AgTech Programs
In certain developing countries, such as India, more than half of the population depends on agriculture, giving farmers living in poverty very few options for other means of income. Those in poverty live on less than $2 per day, resulting in them being less likely to be able to eat. Additionally, many of these people are farmers. In fact, according to the World Bank, two-thirds of all working people living in poverty globally have employment in the agricultural sector. Agtech programs are emerging to help raise farmers out of poverty.

The Plan

With 2030 approaching fast, the United Nation’s Sustainable Development Goals (SDGs) are implementing action across the globe. The U.N. created 17 SDGs for countries to reach by 2030. The U.N. adopted these goals with multilateral cooperation during the Sustainable Development Summit in New York in 2015.

The second SDG’s focus is to end hunger, create food security, better nutrition and promote sustainable agriculture. A huge focus of this goal is sustainable agriculture and rural development. Many international agencies, including the U.N., USAID, IFC and the World Bank believe that improving agricultural prosperity through agricultural innovations which provide better means to clean water and electricity is one of the most effective ways to reduce global poverty and hunger. Although the COVID-19 pandemic has negatively impacted both issues, the SDGs that the U.N. has set is still achievable by 2030.

The Path Forward

Programs such as Powering Agriculture, an international initiative that USAID, the government of Sweden, Germany and private sectors founded, focused on creating, funding and implementing Agtech programs to help farmers out of poverty. Started in 2012 and completed in 2019, the Powering Agriculture project worked with specifically selected agricultural technology (Agtech) solutions companies including Claro Energy in India, Evakuula in Uganda and Futurepump in Kenya providing sustainable solutions to farmers in rural areas where access to clean water and electricity affected their agricultural production, both harvest and post-harvest.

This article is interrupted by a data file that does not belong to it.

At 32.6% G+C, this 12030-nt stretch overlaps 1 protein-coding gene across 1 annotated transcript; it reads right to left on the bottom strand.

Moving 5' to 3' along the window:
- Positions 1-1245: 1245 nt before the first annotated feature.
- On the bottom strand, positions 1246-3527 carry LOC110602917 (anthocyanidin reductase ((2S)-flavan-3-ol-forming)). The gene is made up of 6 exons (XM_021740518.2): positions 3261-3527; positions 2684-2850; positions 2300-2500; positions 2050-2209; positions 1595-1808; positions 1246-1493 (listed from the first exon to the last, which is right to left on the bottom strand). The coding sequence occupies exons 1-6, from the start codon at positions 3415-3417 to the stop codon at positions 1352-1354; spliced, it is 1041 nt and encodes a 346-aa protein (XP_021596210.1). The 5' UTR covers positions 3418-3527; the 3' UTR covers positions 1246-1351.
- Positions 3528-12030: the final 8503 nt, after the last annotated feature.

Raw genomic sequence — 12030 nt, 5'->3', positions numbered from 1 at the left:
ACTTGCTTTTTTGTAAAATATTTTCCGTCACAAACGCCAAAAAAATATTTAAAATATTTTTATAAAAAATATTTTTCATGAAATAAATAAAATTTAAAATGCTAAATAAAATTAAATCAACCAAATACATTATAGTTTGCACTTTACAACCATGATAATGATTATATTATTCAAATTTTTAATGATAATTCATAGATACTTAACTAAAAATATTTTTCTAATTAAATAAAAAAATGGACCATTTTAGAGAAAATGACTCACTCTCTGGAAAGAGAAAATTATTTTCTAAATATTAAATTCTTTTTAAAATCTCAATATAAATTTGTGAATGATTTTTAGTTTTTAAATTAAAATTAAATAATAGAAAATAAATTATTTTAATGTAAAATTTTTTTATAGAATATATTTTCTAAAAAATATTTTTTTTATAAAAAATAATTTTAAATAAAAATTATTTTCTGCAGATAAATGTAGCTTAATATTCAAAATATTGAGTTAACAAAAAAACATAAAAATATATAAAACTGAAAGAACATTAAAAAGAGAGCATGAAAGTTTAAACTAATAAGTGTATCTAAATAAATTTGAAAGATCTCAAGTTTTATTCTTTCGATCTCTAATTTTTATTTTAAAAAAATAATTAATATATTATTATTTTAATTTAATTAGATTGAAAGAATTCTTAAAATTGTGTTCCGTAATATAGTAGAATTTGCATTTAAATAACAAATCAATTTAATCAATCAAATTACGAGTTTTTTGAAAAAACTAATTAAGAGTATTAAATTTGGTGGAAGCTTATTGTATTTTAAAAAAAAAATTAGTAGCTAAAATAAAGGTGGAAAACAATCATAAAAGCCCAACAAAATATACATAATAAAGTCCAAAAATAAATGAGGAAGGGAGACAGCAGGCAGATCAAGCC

Claro Energy and Futurepump both produce solar-powered water pumps that help make irrigating more efficient, increasing crop yields and reducing labor. Claro Energy is taking it one step further and also produces mobile solar power grids in the form of small, operable trolly and portal roll-out solar panel packs that anyone can carry. These create mobile energy grids in remote rural areas where access to electricity was virtually impossible, allowing farmers in India to use other ag-tech solutions such as pumps, monitoring systems and data services to further increase their crop yields. The grids and pumps implemented in the initiative currently produce over 2,500 kilowatts of energy a day in India.